Real world example

kbh3rd edited this page Sep 13, 2010 · 10 revisions
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This shellscript below was used to generate the map shown at right using the utility. You can see a larger PNG version of it by clicking on the image, and that is linked to the SVG rendering itself.

The shapefiles used are:


Outline of the 8 states overlying the Ogallala Aquifer. This is used twice; once for the background color that must underly all other layers, and once for just the outlines that lie above the aquifer rendering.

(I had this 8-state shapefile left over from earlier work with this subject, using a GIS program that did not let me select only certain shapes to show; I had to create a shapefile containing only the objects I wanted to render. This utility, on the other hand, has the ability to select objects for inclusion, and indeed is how the county outlines are selected as explained below.)


All counties in the United States. Only the counties in the 8 subject states are selected for drawing by use of a ‘grep’ directive in the input spec that selects the counties by the states’ FIPS codes, which is one of the data attributes of this shapefile.


Saturated thickness of the aquifer. This file contains complex shapes that overlap each other. They must be drawn in the order encountered to be rendered correctly, so no regrouping can be done. The shapes are colored according to the “RANGE” attribute in the data, which contains the specific strings being matched in the inputspec with the ‘colorby’ option.

The channels of the major rivers of the United States. Select only the Platte, Arkansas, Red, and Brazos rivers with the ‘grep’ directive. There is a Red River in North Dakota that we’re not interested in, but it appears in the data slightly differntly than the OK-TX Red River, so we can grep the one we want; otherwise both woud appear, requiring manual post-processing to remove the irrelevant instance.

The SRS of each input file is specified in its inputspec.

The target projection is an Albers equal-area centered on the aquifer at 100 degrees west longitude with standard parallels at 29.5 and 45.5 degrees north latitude. This is specified in the argument to the -T parameter.

The SVG generated from this script is fairly complete. The following manual post-processing steps were done with Inkscape before posting to Wikimedia Commons:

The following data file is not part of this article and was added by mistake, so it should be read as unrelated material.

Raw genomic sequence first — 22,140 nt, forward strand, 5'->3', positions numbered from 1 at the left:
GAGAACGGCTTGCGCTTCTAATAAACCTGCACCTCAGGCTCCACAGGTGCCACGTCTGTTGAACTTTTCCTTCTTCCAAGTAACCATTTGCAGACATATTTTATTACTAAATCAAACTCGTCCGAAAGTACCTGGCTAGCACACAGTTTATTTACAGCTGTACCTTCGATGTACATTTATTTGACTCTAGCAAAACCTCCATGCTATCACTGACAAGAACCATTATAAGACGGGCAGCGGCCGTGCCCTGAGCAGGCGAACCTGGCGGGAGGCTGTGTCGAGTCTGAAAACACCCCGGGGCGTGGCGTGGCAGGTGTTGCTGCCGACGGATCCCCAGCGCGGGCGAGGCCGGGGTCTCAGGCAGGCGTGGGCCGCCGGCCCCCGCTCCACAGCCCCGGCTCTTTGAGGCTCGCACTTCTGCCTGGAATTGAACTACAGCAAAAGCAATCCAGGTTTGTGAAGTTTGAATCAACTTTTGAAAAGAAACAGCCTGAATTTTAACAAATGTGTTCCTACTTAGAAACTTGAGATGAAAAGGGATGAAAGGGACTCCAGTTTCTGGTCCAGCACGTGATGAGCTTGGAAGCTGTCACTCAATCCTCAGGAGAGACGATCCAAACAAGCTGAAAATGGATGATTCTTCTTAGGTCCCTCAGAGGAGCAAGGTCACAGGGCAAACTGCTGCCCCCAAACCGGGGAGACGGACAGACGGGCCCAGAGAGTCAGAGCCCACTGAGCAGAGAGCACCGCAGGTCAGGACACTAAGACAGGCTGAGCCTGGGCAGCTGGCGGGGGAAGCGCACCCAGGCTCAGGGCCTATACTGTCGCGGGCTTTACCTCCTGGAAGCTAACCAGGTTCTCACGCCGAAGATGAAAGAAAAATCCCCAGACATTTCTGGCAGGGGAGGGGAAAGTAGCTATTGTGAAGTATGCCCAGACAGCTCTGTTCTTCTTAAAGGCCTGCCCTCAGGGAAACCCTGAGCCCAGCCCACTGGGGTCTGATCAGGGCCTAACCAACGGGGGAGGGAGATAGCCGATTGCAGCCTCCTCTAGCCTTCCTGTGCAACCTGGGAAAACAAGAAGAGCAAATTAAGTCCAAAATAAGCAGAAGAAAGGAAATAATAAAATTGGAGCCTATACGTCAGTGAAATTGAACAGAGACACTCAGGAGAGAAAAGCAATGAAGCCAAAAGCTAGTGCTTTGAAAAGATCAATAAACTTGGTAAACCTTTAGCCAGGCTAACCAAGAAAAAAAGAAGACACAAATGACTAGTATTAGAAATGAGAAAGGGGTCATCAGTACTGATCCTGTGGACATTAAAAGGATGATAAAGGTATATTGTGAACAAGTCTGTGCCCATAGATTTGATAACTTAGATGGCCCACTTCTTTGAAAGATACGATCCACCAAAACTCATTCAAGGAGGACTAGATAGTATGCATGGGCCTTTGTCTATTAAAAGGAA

• The rivers were edited to clip the Arkansas and Red rivers at the state lines, and a reservoir outline on the Red River was manually removed.
  • The thin stroke outline was added to the aquifer areas; this ought to have been in the original output and bears further investigation.
  • The state names and the legend were manually added.

The map was rendered with this command (a single command broken into multple lines with “\” characters for readability):

#!/bin/sh -x 600 -y 800 "$@" -T "+proj=aea +lat_1=29.5 +lat_2=45.5 +lat_0=23 +lon_0=-100 +x_0=0 +y_0=0 +ellps=clrk66 +datum=NAD83 +units=m +no_defs"	\
  ogallala_us_state.shp,srs="+proj=longlat +ellps=GRS80 +datum=NAD83 +no_defs",style="fill:#ffffd0;stroke:none" \
  sattk_97.shp,style="stroke-width:0.333;stroke:#00000;fill:#808080",srs="+proj=aea +lat_1=29.5 +lat_2=45.5 +lat_0=23 +lon_0=-96 +x_0=0 +y_0=0 +ellps=clrk66 +datum=NAD27 +units=m +no_defs ",colorby="RANGE;m/island/#ffffff;m/0 to 50/#cfef7f;m/50 to 100/#a1f574;m/100 to 200/#95fbcb;m/200 to 400/#77d9f0;m/400 to 600/#93beea;m/600 to 800/#7e90dc;m/800 to 1000/#6145fd;m/1000 to 1200/#1c00d2" \
  co99_d00.shp,srs="+proj=longlat +ellps=WGS84 +datum=WGS84 +no_defs",style="stroke-width:0.333;fill:none;stroke:#D0C0A0",grep="STATE~(48)|(08)|(20)|(31)|(35)|(40)|(46)|(56)",group=STATE \
  ogallala_us_state.shp,group=NAME,srs="+proj=longlat +ellps=GRS80 +datum=NAD83 +no_defs",style="stroke-width:1;fill:none;stroke:#a08070" \
  Rivers,grep="NAME~(Platte)|(Red$)|(Brazos)|(Arkansas)",style="stroke:#1821DE;stroke-width:1",srs="+proj=longlat +ellps=WGS84 +datum=WGS84 +no_defs" \
    > ogallala.svg

exit $?

Obviously the command line for shptosvg can get very long. It’s also complicated, meaning it can take multiple iterations to get just what you want produced. For both reasons it is probably best to create a shellscript file that you can edit and run in turns until you’re satisfied. You’ll also have a record of exactly how you used the utility to generate the output, and you can add comments to it also. Note that the "$@" right near the beginning lets me add additional command line parameters whenever I invoke the shellscript.